Museum Tour Continued
By now I needed to take a break. I went back to the front desk and Deb who was running the place had gone outside to unlock all the out-buildings for the weather had improved - no rain coming. I had a bite to eat and Beans was anxious wanting out. So that had to be dealt with before continuing the tour.
There were about a dozen buildings outside, all having been relocated to their present home.
St. Mark’s Lutheran Church was built in 1888.
This is the doctor’s office with two rooms filled with all types of instruments of torture guaranteed to instill the fear of voluntarily going to the doctor for any reason.
The train depot was built in 1885. This was behind the counter where in most museums one could not walk around in. To the left was the waiting area staged with old luggage.
Then I walked into Duke’s Grocery. I was astounded by the collection.
It rivaled the famous Wall Drug in Wall, South Dakota.
Most often a collection like this is behind a roped off area or a barricade of wire fencing.
It was all out there for the visitor to get up close and personal with.
The Addleman Country School, built in 1922. Eight grades were in this classroom.
This was very well staged with the period textbooks on each desk, many on The History of Kansas.
Deb told me when the local school kids visit they have them sit at the desks to get a feel for how it would be attending school nearly a hundred years ago.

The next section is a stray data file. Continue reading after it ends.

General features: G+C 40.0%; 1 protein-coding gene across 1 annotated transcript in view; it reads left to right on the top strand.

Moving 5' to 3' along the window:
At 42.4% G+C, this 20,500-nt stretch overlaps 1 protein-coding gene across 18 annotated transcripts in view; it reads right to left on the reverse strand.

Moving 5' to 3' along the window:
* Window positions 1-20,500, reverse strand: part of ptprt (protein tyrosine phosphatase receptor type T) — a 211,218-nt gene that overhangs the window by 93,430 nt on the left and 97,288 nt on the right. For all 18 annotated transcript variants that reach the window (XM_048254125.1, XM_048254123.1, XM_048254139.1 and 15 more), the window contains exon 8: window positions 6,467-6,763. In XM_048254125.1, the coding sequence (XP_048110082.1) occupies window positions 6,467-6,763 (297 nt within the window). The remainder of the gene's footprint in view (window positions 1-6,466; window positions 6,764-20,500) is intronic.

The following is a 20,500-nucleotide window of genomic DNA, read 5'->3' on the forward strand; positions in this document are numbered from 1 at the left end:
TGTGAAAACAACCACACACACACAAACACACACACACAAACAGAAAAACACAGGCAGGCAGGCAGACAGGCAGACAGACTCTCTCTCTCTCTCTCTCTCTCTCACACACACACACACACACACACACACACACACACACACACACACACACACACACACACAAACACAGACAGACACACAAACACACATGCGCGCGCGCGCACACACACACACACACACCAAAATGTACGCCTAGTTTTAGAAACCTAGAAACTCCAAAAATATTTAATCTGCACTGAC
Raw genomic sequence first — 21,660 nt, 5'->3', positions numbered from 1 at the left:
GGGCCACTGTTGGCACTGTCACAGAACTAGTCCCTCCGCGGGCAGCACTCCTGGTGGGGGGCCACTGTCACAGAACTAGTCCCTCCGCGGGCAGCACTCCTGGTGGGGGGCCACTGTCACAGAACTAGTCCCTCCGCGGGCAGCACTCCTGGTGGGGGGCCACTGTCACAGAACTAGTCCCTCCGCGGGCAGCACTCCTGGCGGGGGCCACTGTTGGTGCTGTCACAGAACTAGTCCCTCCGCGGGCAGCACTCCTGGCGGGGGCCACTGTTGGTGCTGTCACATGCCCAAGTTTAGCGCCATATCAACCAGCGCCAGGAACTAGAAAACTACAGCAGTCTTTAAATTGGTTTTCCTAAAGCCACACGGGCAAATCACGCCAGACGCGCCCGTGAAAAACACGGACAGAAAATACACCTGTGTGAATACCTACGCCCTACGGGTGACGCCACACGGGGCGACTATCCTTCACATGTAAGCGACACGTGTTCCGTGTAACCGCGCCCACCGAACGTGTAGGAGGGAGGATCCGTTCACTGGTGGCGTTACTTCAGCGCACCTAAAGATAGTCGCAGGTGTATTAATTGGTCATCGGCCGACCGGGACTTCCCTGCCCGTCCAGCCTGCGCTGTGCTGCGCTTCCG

I never have seen a shared desk before that I can recall.
I wondered if I would see something on the scale of Don Hall’s pencil collection that was in the museum back in Oakley. Well I wasn’t disappointed. Here it was - Elmer Ufford’ egg collection.
I didn’t stand there thinking why? This time it was more like wow!
I wished I had looked at it more closely.
On my way out I saw this. I’ve seen these in western movies but never one in real life. It reminded me of the scene in The Good, the Bad, and the Ugly. Tuco (Eli Wallach) is taking a bubble bath in one of these. The bad guy breaks in to his room and Tuco shoots him with the gun he had hidden beneath all the soap bubbles.
Back at the front counter I complimented to Deb about this museum being one of the best of all the small town museums I have visited. I remarked about everything just being out there, not behind barriers or roped off. She said they have never lost anything although she did say they get only about 25 to 30 visitors a month. People don’t know what they are missing out on with the Decatur County Museum.
Oh, and Deb said there was nothing inside the casket.
Sounds like time well spent. Lots of old groceries would be interesting to look at closer. So glad you stopped, and took pics to share. Thanks!
I would put a fake skeleton in the casket. I was surprised the egg collection didn't include a passenger pigeon. I guess it might have, but it wasn't remarked on.
Great little museums. Thanks for being the Ambassador of Out of the Way Places.
I love museums that have old items. St. Petersburg, Florida has some that I enjoy visiting every time I go there.
Guess I'm old but I remember several years in elementary school of having a shared desk! Made duck and cover very cozy.
Love the museums
I visited a small museum in Waterville, Wa. The lady asked me if I wanted to see something special? Well being me I said sure!
She led me into a room full of rocks and meteors. She turned off the lights and turned on a black light and many of them glowed. WOW! Glad I stopped.
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